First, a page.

Trouble in Bali, Burundi
August 20, 2007
By: Dan Butcher
Hawaii isn't the only destination that agents need to monitor, as a recent death from bird flu in Bali and unrest in Burundi have raised concerns about travel to the two countries.
The death of a woman from bird flu on Bali
has dealt another blow to the tourism industry there, raising fears at a time
when the island had begun to rebound from past setbacks. Bali
has suffered two terrorist attacks in recent memory: Nightclub bombings claimed
more than 200 lives in 2002, and terrorists blew up two restaurants in 2005,
killing 20 people, including five tourists.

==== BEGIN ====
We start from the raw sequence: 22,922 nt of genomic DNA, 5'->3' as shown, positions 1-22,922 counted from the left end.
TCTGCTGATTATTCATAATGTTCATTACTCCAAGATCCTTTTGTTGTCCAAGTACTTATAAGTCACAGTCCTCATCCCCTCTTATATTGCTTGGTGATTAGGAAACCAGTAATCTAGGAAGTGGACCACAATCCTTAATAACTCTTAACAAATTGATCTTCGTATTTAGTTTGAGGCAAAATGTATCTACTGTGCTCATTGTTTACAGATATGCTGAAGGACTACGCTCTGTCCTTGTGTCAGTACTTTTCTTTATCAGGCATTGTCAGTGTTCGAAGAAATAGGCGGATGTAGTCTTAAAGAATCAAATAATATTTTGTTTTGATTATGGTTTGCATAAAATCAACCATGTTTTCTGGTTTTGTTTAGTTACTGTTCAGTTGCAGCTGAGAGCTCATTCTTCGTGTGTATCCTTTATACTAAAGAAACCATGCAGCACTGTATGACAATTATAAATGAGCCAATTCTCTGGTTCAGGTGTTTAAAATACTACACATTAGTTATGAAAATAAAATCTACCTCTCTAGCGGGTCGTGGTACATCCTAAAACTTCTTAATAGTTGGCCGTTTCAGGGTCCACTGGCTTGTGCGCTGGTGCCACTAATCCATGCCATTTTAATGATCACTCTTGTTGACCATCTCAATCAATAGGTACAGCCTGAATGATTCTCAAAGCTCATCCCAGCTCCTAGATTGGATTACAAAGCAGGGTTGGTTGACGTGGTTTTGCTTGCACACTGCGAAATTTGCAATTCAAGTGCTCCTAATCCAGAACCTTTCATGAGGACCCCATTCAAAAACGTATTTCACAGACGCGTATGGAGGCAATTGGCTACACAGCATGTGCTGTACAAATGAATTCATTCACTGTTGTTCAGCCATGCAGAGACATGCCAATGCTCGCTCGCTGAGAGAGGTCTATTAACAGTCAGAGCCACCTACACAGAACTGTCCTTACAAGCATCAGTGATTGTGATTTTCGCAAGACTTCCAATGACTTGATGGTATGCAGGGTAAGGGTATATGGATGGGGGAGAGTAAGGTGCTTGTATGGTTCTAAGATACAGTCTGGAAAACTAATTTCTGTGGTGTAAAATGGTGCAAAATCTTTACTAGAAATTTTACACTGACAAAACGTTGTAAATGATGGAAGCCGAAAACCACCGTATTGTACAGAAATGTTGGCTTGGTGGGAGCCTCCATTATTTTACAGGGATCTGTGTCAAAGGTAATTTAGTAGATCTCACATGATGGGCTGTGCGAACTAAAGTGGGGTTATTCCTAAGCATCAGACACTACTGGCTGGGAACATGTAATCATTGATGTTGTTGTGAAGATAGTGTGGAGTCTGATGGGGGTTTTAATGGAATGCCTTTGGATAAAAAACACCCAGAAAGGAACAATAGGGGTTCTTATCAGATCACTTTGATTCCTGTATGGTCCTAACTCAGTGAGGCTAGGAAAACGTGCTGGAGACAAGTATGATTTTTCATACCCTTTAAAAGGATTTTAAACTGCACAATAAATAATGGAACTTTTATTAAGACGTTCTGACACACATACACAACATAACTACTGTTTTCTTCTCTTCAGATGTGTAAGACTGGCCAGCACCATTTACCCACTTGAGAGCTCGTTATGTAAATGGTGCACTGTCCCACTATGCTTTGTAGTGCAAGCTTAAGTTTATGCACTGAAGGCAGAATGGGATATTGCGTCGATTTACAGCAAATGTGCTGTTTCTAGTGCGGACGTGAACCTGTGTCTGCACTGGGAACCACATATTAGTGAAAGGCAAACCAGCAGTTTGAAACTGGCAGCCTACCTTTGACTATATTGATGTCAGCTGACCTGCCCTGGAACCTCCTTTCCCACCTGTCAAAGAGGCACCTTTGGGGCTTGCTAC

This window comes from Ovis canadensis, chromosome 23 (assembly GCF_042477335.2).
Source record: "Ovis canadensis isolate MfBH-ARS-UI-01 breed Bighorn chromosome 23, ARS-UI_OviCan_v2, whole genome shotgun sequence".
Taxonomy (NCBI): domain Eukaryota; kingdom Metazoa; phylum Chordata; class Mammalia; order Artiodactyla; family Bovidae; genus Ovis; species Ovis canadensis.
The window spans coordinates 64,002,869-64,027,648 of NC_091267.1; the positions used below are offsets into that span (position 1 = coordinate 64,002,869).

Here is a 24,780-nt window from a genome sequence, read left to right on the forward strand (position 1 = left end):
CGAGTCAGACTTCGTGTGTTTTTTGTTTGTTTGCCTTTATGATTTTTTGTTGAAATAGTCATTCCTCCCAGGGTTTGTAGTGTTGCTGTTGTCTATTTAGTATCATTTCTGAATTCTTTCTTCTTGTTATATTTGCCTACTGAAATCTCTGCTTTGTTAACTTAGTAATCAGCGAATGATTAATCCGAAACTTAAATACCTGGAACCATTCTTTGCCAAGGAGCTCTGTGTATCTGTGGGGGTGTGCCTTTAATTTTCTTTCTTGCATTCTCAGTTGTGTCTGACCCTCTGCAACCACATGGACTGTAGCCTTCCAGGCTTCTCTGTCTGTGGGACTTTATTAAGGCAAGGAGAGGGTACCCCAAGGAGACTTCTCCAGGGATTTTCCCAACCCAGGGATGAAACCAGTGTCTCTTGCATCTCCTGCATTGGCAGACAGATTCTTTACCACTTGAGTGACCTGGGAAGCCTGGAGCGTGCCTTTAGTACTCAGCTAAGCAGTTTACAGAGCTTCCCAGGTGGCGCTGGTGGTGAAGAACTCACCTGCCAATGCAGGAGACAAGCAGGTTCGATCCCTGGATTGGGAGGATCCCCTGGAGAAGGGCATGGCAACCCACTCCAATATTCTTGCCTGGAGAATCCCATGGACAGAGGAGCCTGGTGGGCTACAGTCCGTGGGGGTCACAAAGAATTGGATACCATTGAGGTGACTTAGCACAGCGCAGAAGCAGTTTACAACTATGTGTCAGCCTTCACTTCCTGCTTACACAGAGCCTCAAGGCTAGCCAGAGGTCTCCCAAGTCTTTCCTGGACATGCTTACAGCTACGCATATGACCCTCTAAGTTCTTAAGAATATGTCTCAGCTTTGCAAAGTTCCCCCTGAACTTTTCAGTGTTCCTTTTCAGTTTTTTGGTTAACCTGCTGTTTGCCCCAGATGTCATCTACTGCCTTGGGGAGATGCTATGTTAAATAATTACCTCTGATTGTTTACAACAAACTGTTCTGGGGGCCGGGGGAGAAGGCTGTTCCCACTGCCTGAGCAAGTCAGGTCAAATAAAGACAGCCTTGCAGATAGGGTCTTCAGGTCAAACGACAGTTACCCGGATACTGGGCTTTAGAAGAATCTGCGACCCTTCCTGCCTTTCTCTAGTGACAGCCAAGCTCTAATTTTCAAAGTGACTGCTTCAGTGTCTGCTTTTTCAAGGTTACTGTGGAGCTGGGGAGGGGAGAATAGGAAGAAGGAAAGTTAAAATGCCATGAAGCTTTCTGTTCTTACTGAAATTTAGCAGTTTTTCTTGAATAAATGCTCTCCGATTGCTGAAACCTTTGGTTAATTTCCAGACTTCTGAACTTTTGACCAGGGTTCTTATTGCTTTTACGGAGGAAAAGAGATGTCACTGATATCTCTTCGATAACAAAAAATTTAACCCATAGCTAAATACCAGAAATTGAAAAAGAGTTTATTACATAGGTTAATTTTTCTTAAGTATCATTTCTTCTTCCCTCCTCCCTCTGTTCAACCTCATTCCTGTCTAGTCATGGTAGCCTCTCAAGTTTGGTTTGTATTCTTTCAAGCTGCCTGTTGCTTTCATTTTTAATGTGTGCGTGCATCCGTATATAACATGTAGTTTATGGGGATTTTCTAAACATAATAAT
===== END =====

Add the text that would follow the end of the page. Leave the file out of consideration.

Most recently, the woman died in the capital, Denpasar,
marking Bali's first-recorded bird-flu death.
Doctors are trying to determine whether her two-year-old daughter, who died
recently after playing with chickens, also had the virus, Britain's The
Bali's tourist numbers have
started to improve recently: Visitor arrivals rose by 34 percent in the first
half of 2007, to 781,059 people, from a year ago, according to The
Independent. An important U.N. climate change conference is being held
there in December, with about 10,000 people expected to attend.
In the case of Burundi,
the U.S. Department of State has reissued a travel warning for the small
country in east Africa due to fears that the
civil war between the Tutsis and Hutus, which raged from 1993 to 2006, may
Americans who travel to there are urged to contact the U.S. embassy in Bujumbura for security guidelines, and to
register at the State Department's travel web site, https://travelregistration.state.gov.